Photo 1: Printed letters (computer generated) are attached to the wall. Photo 2: ARTMASK Friskfilm is positioned over the letters, tacky side down. Photo 3: Careful cutting allows the letter shape to be saved, then painted around to create a "floating" letter.

With the ARTMASK in position, select a color and paint the exposed wall area. Allow the paint to set for a few minutes; then cover that portion of the mask and do the second letter. Remove the ARTMASK gently (Photo 4). Two people are recommended to keep the sticky side from welding against itself. With two people working to reposition ARTMASK, the ARTMASK is reusable. Remember those cutouts. A mix of colors can be used to create a great mix of solid and floating letters (Photo 5). Smashing!

Photo 4: Peeling the mask should be done carefully. Photo 5: As easy as A-B-C! Here you see both the solid and the "floating" letters. Imagine the possibilities!

Whether a small grouping of letters, random letters floating around a room or perhaps used as a border or "chair rail," this project is fun, easy and can transform any kid's room. You could also create one-of-a-kind accessories for the room using the letter masks. Have fun!

Artool Products Co.
Art bridges for painting and drawing with soft and wet mediums. Safety non-slip rulers, and cutting mats for use with art and utility knives and rotary cutters. Low-tack film for airbrushing, illustration and fine art. Airbrush templates for illustration and graphics. Body art and finger nail art accessories and paint. Manufacturer of innovative art materials, tools and airbrush accessories for fine art, illustration, T-shirt art, body and finger nail art, sign and automotive art and graphics. Artist Bridges, Cuttingrails, Freehand Airbrush Templates, Friskfilm, Artool Cutting Mats, Body Art and Nail Art supplies.

Shredded Carbon Fiber

By Charlie Barnes/CFX PAINTWORKS
(Click on any image for a larger view!)

Hello racers! My name is Charlie Barnes or Charlie B on the forums, and here is my contribution to this awesome hobby of painting RC cars. I have been painting since 1987 and have done many paint jobs from portraits to mailboxes. My true love, though, is painting RC cars-where the world of painting backwards is not???!!!

Here I will show you how I make my "carbon fiber look" with the appearance of paint shredding-kind of a cool effect for those who want something extra.


  • #1 X-Acto Knife
  • Iwata Micron, Eclipse, and Revolution
  • House of Kolor: Chrome Yellow, Orion Silver, Basecoat Black, Tangerine, and Root Beer and Basecoat White
  • Transfer tape
  • Drywall tape
1.  I lay transfer tape on the body after washing it out with 5 Star Wax and Grease Remover. You want to apply the tape uniformly so you don't have a lot of overlapping tape.
2.  Draw your graphic on top of the body to represent paint peeling off the car.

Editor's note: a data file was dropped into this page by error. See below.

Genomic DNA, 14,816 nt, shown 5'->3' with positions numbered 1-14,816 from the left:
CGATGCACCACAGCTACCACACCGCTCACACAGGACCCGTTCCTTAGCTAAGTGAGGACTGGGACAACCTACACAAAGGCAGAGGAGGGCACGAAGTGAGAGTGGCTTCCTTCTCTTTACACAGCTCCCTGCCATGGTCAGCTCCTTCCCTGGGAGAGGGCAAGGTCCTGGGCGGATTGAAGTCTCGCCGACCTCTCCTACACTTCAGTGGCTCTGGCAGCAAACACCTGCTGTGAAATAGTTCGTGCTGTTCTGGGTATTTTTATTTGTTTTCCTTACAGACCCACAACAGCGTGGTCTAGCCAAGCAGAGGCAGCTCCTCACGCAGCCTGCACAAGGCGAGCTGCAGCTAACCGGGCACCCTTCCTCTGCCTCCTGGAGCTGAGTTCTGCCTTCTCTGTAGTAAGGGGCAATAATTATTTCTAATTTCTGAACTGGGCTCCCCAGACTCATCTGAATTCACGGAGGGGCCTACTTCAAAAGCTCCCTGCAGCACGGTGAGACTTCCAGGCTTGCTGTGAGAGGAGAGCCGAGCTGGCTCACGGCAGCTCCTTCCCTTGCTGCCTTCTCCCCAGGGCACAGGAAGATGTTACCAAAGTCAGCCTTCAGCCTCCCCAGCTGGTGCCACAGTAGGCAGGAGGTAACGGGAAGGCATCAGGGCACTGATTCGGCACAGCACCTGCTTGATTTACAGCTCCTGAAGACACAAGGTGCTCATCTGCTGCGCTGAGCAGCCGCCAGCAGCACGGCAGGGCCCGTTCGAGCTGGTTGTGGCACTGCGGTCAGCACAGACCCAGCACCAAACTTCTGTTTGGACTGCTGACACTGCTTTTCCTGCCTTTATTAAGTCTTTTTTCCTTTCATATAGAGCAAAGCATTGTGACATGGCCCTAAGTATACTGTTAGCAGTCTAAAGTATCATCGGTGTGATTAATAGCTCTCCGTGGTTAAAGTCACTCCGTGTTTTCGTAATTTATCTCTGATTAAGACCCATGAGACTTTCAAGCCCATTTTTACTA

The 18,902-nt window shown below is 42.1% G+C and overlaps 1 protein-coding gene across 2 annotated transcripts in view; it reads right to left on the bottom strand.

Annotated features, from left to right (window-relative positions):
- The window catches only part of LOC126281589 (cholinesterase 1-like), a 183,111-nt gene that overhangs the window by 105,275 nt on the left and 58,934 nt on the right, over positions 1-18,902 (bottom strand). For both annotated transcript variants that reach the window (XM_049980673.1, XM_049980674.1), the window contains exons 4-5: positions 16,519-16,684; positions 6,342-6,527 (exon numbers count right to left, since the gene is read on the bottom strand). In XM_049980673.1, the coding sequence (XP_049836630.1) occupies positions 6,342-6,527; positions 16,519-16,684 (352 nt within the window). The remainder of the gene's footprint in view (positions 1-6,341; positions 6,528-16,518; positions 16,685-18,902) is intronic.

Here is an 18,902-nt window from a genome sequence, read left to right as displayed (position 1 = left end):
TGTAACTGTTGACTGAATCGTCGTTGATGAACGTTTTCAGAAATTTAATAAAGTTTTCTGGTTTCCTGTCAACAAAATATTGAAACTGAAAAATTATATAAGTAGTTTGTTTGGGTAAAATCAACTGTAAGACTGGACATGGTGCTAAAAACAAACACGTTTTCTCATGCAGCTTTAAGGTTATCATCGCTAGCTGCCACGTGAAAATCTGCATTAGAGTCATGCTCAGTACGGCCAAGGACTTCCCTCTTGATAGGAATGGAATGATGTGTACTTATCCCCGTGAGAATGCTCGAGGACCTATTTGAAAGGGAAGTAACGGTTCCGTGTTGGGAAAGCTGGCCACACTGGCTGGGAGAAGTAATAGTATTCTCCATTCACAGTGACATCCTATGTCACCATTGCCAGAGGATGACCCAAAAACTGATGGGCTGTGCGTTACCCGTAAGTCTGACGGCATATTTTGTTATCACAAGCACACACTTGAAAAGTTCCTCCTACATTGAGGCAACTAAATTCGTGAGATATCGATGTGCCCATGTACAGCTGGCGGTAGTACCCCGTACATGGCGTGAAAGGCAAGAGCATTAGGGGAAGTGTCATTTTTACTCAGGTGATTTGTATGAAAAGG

3.  With an X-Acto knife, cut out the section you just drew on the taped side of the body.
4.  Peel away the unwanted section of the tape.
5.  The body should look like this after all the tape is peeled off.
6.  Now you want to put drop shadows on your graphic to give it some depth with the Iwata Micron. You want to over-reduce Basecoat Black to give it some transparency. Then, you want to use Tangerine, also over-reduced, to accent the black. Paint the drop shadows in layers so you can "build up" the color. You never want to lay the paint on too thick! Remember, you do not want to make it too dark or the graphic will not look as "authentic" or "natural."
7.  To check the darkness of the drop shadow, use a paper towel or anything that is white to see how the drop shadows come out through the body.
8.  When you are satisfied with your drop shadows, take Chrome Yellow and spray even coats for the base of the body with your Iwata Eclipse bottom-feed brush.
9.  Since you are painting from the inside, you must back the Chrome Yellow In Basecoat White.
10.  With your X-Acto knife, peel away your next graphic and make sure no paint has bled through.
11.  Since I wanted to add more "flare" to the body, I added an extra graphic on the body. I used my buddy's GSXR for reference. It is composed of Yellow, Black, and Gunmetal Grey. I started with the Black part of the GSXR Graphic.
12.  After spraying the Black on with my Iwata Revolution, I peeled off the remaining tape, which would be Gunmetal Grey. I mixed a little Orion Silver and VERY little Organic Green.
13.  After spraying on the Gunmetal, I peeled off the front graphic where I will be putting the Carbon-Fiber look and once again spray on the over-reduced Basecoat Black. Remember to check how dark the shadows are with a paper towel.
14.  Start applying drywall tape onto the front part of the body. This will give the Carbon-Fibers mesh. To make the drywall tape form to the body's curves, use a hairdryer to soften it up and then apply.
15.  With a mixture of Pagan Gold, Root Beer, and a touch of Icewhite flakes, spray even coats onto the front of the body.
16.  As you can see, the effect is starting to come alive.
17.  With Orion Silver, spray the graphic to back your Carbon-Fiber look.
18.  Peel away the drywall tape.